Facebook Now In Trouble With Belgium Over Illegal User Tracking

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Belgium’s Privacy Commission has accused the social network of illegal tracking and is taking the company to court. The commission previously published a report based on applicable law and the use of social plugins, in which it accused Facebook of ignoring privacy laws but said that it couldn’t fine the company. Instead, the Privacy Commission threatened Facebook with legal action if it didn’t change its policies following the report.

The case against has been heard this week in court but no details have yet been released. The commission had hoped that a judge would be able to force Facebook to follow the recommendations set out in the report.

The Commission is mainly concerned with the way the social network “secretly tracks members but also non-members” and processes the data. One of the biggest problems that the Belgian watchdog has with the way the site operates is that people who specifically opt out of being tracked are still tracked, meaning that data is stored about what they look at on the internet without them knowing. Despite the evidence against the company, Facebook has said that the proceedings were unexpected and that they are also theatrical.

A spokesperson for the company has been noted as saying that Facebook was “surprised and disappointed” that the commission took the “theatrical action” of bringing Facebook Belgium to court on the day before the commission was due to meet with the company. The spokesperson went on to say “although we are confident that there is no merit to the commission’s case, we remain happy to work with them in an effort to resolve their concerns, through a dialog with Facebook Ireland and with our regulator, the Irish Data Protection Commissioner”.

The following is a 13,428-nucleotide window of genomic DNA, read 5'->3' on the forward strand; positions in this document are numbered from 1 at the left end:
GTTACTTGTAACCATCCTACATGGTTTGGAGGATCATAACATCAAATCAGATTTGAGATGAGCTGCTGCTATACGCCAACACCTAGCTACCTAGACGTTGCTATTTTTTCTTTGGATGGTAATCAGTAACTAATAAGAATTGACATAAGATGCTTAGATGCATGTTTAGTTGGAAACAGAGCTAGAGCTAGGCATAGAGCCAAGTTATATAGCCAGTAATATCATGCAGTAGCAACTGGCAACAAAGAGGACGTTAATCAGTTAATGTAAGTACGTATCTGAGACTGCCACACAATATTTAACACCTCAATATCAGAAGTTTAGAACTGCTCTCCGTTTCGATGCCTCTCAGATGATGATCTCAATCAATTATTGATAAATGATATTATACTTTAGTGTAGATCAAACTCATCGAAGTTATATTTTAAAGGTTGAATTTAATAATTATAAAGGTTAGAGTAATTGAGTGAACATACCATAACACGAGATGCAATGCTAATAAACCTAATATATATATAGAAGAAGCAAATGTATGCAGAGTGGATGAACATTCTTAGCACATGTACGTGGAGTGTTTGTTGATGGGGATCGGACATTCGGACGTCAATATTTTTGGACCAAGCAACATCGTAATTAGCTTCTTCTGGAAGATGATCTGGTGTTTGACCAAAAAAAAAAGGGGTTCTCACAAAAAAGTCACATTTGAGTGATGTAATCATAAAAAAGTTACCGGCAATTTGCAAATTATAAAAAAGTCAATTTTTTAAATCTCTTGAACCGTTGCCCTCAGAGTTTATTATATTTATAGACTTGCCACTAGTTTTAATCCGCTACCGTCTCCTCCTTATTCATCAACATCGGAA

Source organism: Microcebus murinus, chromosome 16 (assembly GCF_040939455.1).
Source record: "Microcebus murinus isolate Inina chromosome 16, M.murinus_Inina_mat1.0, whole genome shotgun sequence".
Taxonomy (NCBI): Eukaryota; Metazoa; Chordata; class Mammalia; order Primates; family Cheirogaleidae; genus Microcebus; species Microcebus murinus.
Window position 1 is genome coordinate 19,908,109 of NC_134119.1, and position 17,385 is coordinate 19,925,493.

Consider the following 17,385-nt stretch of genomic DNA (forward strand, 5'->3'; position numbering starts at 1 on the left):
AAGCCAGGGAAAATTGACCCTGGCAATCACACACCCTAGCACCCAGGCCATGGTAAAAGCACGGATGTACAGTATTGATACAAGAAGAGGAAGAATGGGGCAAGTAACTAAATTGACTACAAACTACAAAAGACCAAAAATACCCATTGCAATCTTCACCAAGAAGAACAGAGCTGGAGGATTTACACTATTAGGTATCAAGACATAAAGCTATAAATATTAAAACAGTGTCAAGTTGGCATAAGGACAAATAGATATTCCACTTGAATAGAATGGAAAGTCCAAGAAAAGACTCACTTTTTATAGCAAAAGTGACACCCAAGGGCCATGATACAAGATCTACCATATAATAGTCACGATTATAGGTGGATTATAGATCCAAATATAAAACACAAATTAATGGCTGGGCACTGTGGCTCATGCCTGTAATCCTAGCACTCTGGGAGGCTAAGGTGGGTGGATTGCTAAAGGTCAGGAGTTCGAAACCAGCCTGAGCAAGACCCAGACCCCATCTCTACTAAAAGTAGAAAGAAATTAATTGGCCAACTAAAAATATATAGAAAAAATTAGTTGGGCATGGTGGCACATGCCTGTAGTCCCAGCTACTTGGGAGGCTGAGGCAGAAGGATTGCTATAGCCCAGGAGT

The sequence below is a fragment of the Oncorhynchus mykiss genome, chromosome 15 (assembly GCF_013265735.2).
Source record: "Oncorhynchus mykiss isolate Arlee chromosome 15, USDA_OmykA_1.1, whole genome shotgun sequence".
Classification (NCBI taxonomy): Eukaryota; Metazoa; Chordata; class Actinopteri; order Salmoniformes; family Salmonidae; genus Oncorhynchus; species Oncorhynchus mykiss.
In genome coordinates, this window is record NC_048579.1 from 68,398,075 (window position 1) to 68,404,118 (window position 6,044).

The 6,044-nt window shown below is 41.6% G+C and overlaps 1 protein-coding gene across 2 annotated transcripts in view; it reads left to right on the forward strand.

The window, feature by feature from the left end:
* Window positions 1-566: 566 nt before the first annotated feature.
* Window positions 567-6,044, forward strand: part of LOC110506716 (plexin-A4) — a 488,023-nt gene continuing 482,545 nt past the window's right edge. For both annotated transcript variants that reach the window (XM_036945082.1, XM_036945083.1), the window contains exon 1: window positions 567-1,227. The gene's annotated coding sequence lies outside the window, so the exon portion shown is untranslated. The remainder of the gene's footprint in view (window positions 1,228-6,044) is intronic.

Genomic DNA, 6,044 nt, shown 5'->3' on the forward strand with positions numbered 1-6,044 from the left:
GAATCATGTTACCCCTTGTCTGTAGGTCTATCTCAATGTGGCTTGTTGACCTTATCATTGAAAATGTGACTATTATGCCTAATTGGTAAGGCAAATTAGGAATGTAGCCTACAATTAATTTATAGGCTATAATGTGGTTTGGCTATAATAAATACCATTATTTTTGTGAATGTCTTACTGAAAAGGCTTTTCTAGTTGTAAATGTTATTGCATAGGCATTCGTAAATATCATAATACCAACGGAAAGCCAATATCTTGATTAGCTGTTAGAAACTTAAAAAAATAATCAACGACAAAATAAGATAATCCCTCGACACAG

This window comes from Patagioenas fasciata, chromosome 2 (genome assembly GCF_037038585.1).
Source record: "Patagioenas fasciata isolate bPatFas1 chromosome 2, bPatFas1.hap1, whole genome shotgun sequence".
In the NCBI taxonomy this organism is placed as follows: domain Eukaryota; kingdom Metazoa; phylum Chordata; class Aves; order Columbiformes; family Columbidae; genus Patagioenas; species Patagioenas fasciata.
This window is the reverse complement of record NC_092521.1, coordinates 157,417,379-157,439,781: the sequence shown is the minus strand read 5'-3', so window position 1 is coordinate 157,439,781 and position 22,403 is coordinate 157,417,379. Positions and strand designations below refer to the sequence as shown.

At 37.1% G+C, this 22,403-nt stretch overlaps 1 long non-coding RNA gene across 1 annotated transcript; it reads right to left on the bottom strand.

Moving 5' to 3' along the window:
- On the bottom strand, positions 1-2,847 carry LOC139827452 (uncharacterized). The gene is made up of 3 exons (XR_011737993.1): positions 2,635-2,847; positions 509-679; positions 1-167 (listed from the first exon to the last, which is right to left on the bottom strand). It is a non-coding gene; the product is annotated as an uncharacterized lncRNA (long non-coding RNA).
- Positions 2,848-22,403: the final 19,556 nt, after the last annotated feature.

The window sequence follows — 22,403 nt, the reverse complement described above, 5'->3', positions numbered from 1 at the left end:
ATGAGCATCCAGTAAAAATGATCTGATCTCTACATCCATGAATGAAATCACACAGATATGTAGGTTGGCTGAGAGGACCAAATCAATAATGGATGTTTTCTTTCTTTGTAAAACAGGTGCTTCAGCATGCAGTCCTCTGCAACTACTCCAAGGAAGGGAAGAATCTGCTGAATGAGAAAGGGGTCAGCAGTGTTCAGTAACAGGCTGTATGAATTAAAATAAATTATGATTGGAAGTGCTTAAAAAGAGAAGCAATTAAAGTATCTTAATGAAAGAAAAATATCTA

Facebook has previously voiced its concerns over being regulated by individual commissions from European countries and instead says it should be regulated by Ireland’s information commission in order to ensure that it is complying with European data protection law. it has also said it is already regulated in Europe and complies with applicable laws, so the CBPL (the Belgian comission) is effectively wasting its time with its report. A spokesperson went on to say “But we will of course review the recommendations when we receive them with our European regulator, the Irish Data Protection Commissioner”.

Willem Bebeuckelaere, president of the Belgian privacy commission, said at the time of the report that the lack of respect for Facebook user’s private lives and for European privacy law needs tackling, in a “make or break” situation. The EU takes the privacy of its citizens seriously, and has also been cracking down on other large US companies which it feels are in breach of laws or guidelines within Europe which may not exist in the US. Debeuckelaere has said that the commission can’t continue to negotiate and that it wants a judge to impose the recommendations which are aimed at protecting citizens who are not Facebook members.

There has been talk over whether Facebook in the US is responsible for its actions in Europe, or whether responsibility lies with Facebook Ireland. A court in Holland  has recently ruled that it is Facebook Ireland who is responsible for the company’s operations in the Netherlands. If the judge finds in favour of the Belgian privacy commission in the upcoming court case, then there may be further lawsuits to come across Europe.

Ironically, Facebook was one of the companies that pushed the US government for reform over National Security Agency practices which would reduce the amount of internet ‘spying’ the agency is able to do upon citizens and force it to be more transparent about the personal data it requests from technology companies. But the company itself is facing several different legal battles over European privacy laws. Not only has the social network been accused of tracking members and non-members without their consent, the European commission has found that Safe Harbour legislation does not protect European citizens data when being sent back to the US in the hands of Facebook. In addition, a class action data privacy lawsuit has been filed against Facebook in Austria, prompting a Viennese court to order Facebook to respond to lawyer and privacy activist Max Schrems who is seeking €500 per person affected by data privacy infringements.

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